• No Ordinary Child by Ellen Eigner#In a little white house, at the end of the lane, lived a little boy.  Teddy was not an ordinary child. He was small for his age and something about his appearance was puzzling.  W […]

    • That is a lovely little story. I must confess I read a story’s opening lines, then another sentence or two and if I don’t like it by then, I give up. Perhaps I’m missing out, perhaps not. Well, your opener caught me and the rest was well worth the ride.

      In this you have that enviable knack in creating a world in just a few strokes. It’s a pretty much indefinable ability, but when it works we all know it works. I’ll read some more of your work.

      • Thank you. I very much appreciate your comments. I’m glad you will read more. My stories are not to everyone’s taste – very fairytale-ish.

    • Hi Ellen,
      This was such a nice little holiday story! It’s the kind of story you tell kids around a warm fire with some milk and cookies. I loved how your tale was so simple and yet so endearing! Great read! Happy holidays to you!

    • What a delightful tale!
      I was almost anticipating Teddy to turn out to be an evil little character.
      What a lovely surprise.
      Loved the name Pelznicle! Such a musical feel to it!

      • Oh, no, no, I don’t do evil. Pelznicle is a German American name for Santa. I wanted a not obvious Santa name, at least not at first. Thanks for reading!

    • Ah, a Santa’s elf is born 🙂
      Cute story. Merry Christmas!!

    • Hi Ellen, this is truly delightful! I too was drawn in by your opening lines and loved the whole story. The rhythm of the words, the magic, the whole atmosphere feels like a true classic Christmas tale. Beautifully done, thank you for sharing it! 😊

    • The pacing was superb. A fun pleasant read all way round!

    • Wonderful writing. You gave clues to help the reader come to the obvious conclusion. I used to read a book to my students about the childhood of Santa Claus. I was a hit with the kids, but sadly it is out of print. Your story made me remember the looks on the kids faces as they listened. Nice trip down memory lane for me. Thanks for sharing.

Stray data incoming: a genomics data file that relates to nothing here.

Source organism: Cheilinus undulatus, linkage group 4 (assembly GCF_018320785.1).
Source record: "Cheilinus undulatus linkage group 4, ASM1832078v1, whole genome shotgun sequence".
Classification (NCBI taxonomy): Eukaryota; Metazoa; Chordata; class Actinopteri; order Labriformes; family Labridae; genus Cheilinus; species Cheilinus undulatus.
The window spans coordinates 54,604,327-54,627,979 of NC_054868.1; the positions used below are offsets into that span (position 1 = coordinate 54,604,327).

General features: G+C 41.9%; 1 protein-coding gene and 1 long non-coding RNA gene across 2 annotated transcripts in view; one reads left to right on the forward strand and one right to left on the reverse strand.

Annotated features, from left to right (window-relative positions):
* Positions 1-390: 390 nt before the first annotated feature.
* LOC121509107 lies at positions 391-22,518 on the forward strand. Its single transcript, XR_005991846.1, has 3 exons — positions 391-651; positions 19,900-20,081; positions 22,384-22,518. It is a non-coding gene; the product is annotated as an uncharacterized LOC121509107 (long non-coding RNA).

• Hi Ellen
      I love the name Pelznicle. I looked it up and it’s got a very interesting history. The description of Teddy about what makes him special is rhythmic, fun and delightful. I love the idea of smelling of cookies…that would make me like someone right away! I like that the last two lines rhyme…a great way to end such a fun tale.
      Really great story!

      • I was looking for a name for Santa Claus that wouldn’t be obvious, like Kris Kringle. My daughter found Pelznicle’s story. Thank you for reading my story and your sweet comments. Glad you liked it.

    • Hi Ellen. Lovely. I could imagine Michael reading this as part of his SantaCalls series:) What a shame it is not amongst the pages of his big book. It was sweet and made me smile. You did actually fool me with the name. At first I was wondering if Pelznicle could have been a bad man, using Teddy for his own gain. A bit like the Rumpelstiltskin. So I must say I was pleasantly surprised that it was not so and he was indeed our jolly fellow dressed in red:)

      I found one sentence where a tiny edit is required:
      There stood a man dressed in black – a great black coat and a black stovepipe hat with a sprig of holly its band. – spring of holly in its band:)

      Well done and thank you for making me smile.

    • A lovely, lyrical story to read on Christmas day. I was worried that Pelznickle may not have innocent intentions so was very pleased when all was well. Magical and delightful.

  • As I read your story, I am sitting on my couch. I have a husky on one side. She was a rescue dog. I have a beagle on the other. They are both sound asleep and snoring.

    Nice writing, Jan.

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Ellen Eigner